Sophia Chang, the proprietor of Kitchener Oakland (372 24th St.), never intended to give up her office. But then one of the food entrepreneurs at her Uptown Oakland commercial kitchen came to her with a crazy idea: Convert the two big windows in the office into takeout windows to sell all the delicious food that the 36 artisans based at Kitchener were cooking every day — a sort of hyper-local snack bar.
So was born the Kitchener Takeout Window Project, which could be the most innovative food-business model to hit the Bay Area since Guest Chef shut its doors last year.
While Guest Chef was in some ways a more ambitious, higher-risk project — since, as a sit-down restaurant, there were higher overhead expenses — Kitchener’s new initiative addresses a similar problem: For many food entrepreneurs, the cost of opening a brick-and-mortar shop is simply too high. At Guest Chef, chefs only needed to commit to a two-week stint, paying the restaurant owner a cut of their profits in exchange for the opportunity. In the case of Kitchener, the idea is for the incubator kitchen’s food businesses to pool their resources to create a shared brick-and-mortar outlet. Each participant will pay $5 to $10 an hour to rent a window — money that will go almost entirely toward utilities, maintenance, and advertising. Chang explained that since the space is so tiny — just 200 square feet — it won’t cost much to keep it running, so she doesn’t feel a need to take an additional cut. Participants will keep 100 percent of their profits, making the snack bar a much more palatable proposition financially than, say, selling at a farmers’ market or a food truck gathering.
For those who live and work in the area, the snack bar will provide a much-needed takeout option. Chang said she’d like the snack bar to be open from 7 a.m. to 11 p.m. daily, with individual food businesses taking three- or four-hour shifts at each of the two takeout windows. Variety will be a big perk, as every few hours the sign outside will change to indicate which food artisans are in the house — like the marquee at a movie theater, Chang explained. Occasionally, the snack bar will also host pop-ups from other local chefs who aren’t part of Kitchener.
Chang said the project will technically be permitted as a snack bar rather than as a takeout window, which means that food can only be reheated, not cooked on-site — not a major hindrance, however, given that the main kitchen will only be a few steps away.
Javier Sandes, of Javi’s Cooking, who came up with the idea originally, explained that his initial inspiration was the kioscos (small kiosks) that are a ubiquitous feature of cities in his native Argentina. In Buenos Aires, for example, they sell all kinds of goods and services: candy, milk, cheese, and even shoe repair.
Sandes noted that about 70 percent of his empanada business comes from wholesale contracts, a model that only allows him to take a small cut of the profits from each sale. For him, the takeout window model presents an opportunity to take more control over his business — but without the risk inherent in leasing a brick-and-mortar space of his own.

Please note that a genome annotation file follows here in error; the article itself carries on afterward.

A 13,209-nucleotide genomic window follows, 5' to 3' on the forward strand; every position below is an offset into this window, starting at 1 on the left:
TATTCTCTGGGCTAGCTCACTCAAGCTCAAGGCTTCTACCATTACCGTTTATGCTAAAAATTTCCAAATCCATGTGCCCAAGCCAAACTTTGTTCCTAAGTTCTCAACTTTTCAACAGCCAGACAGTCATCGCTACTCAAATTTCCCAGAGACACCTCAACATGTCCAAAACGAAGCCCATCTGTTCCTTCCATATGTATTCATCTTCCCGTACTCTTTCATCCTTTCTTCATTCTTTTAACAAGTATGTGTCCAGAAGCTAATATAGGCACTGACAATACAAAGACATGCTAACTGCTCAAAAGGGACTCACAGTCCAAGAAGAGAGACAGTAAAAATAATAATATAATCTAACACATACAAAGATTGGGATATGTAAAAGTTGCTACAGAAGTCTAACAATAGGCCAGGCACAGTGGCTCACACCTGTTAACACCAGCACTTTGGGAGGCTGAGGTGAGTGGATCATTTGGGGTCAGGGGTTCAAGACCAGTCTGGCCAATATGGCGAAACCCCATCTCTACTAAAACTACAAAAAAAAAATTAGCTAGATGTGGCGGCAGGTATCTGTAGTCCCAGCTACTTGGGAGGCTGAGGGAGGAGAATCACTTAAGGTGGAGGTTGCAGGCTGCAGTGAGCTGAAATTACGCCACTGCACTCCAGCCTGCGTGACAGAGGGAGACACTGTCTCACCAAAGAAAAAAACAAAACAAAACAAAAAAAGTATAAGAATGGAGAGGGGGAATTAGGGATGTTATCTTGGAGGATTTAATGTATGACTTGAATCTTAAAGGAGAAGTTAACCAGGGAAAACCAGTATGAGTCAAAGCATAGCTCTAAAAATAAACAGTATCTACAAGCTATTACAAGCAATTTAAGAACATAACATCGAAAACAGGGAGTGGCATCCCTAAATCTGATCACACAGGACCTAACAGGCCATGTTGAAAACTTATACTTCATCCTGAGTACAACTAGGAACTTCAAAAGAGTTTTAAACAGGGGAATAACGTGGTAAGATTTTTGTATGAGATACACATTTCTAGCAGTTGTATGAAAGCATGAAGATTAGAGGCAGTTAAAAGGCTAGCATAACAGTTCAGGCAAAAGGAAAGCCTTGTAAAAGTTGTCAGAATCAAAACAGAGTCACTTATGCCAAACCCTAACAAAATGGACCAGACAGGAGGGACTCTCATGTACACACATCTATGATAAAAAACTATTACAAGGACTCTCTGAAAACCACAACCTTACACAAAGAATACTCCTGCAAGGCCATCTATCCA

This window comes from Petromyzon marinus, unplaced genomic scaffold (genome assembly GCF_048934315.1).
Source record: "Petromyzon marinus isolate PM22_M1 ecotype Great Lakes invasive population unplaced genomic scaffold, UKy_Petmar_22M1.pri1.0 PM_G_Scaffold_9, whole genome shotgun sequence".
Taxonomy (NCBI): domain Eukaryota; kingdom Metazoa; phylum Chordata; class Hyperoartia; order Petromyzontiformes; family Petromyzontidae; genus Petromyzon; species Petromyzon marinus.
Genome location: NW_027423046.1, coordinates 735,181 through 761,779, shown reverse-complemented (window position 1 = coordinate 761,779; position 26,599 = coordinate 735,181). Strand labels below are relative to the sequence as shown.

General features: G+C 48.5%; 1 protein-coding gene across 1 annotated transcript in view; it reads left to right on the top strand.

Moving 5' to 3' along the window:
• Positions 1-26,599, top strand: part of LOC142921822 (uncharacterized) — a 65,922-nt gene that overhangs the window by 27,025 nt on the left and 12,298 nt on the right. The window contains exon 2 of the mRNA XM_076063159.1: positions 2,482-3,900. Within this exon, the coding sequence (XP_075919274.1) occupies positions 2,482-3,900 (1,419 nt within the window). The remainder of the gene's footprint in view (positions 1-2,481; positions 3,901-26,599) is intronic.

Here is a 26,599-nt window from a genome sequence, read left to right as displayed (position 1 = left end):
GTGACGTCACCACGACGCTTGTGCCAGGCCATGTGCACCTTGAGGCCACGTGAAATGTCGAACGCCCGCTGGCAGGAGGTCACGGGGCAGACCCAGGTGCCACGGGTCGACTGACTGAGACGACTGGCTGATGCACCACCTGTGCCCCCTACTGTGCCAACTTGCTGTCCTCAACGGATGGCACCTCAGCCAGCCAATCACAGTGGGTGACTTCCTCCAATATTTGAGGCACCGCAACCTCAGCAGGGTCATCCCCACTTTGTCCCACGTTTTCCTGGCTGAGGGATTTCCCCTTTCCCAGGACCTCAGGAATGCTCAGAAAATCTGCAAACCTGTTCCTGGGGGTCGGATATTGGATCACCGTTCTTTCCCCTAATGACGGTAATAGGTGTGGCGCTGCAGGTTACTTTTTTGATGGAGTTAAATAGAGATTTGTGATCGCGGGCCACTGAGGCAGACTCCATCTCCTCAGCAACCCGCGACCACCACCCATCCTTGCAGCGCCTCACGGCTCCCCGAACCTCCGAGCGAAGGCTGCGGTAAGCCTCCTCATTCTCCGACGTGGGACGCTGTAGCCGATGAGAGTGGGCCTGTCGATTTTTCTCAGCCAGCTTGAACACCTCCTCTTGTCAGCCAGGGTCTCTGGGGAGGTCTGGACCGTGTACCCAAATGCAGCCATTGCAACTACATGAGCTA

Another entrepreneur at Kitchener Oakland, Shawn Walker-Smith of Tart! Bakery, said that his company’s baked goods are mostly only available at Temescal’s Arbor Cafe, his largest wholesale client. According to Walker-Smith, the lack of a storefront is one of the biggest hindrances to the growth of his business: “Whenever I have a pop-up, that’s almost invariably the first question: ‘Oh, where can I find your stuff?'”
Being able to list a permanent location and specific hours on his business’ website and Facebook page would be a step in the right direction, Walker-Smith said. Plus, he plans to experiment with different kinds of offerings — say, panna cotta, flan, or certain composed desserts — during the snack bar’s evening hours as a test run for his ultimate dream: a late-night dessert bistro of his own.
Kitchener has launched a Kickstarter campaign, which, as of this printing, has raised about one-third of its $25,000 fundraising goal. The money will help cover the cost of equipping Chang’s soon-to-be-converted office (the installation of hand-washing sinks, warming ovens, and so forth) as well as significant changes to the building’s facade, including an awning that will allow for interchangeable signs (to clearly mark which artisans’ “shift” it is) and an eye-catching, circus-lights-style “Kitchener” marquee, which should be a literal beacon of light in what has previously been a somewhat dimly lit area at night. Other plans include having a pay-what-you-can option during certain hours, allowing folks who are hard up get “a hot meal with dignity,” Chang said. And, further down the road, she’d like to turn the area outside of Kitchener into a parklet, complete with a beer-and-wine permit.
If all goes well, the snack bar will launch in April.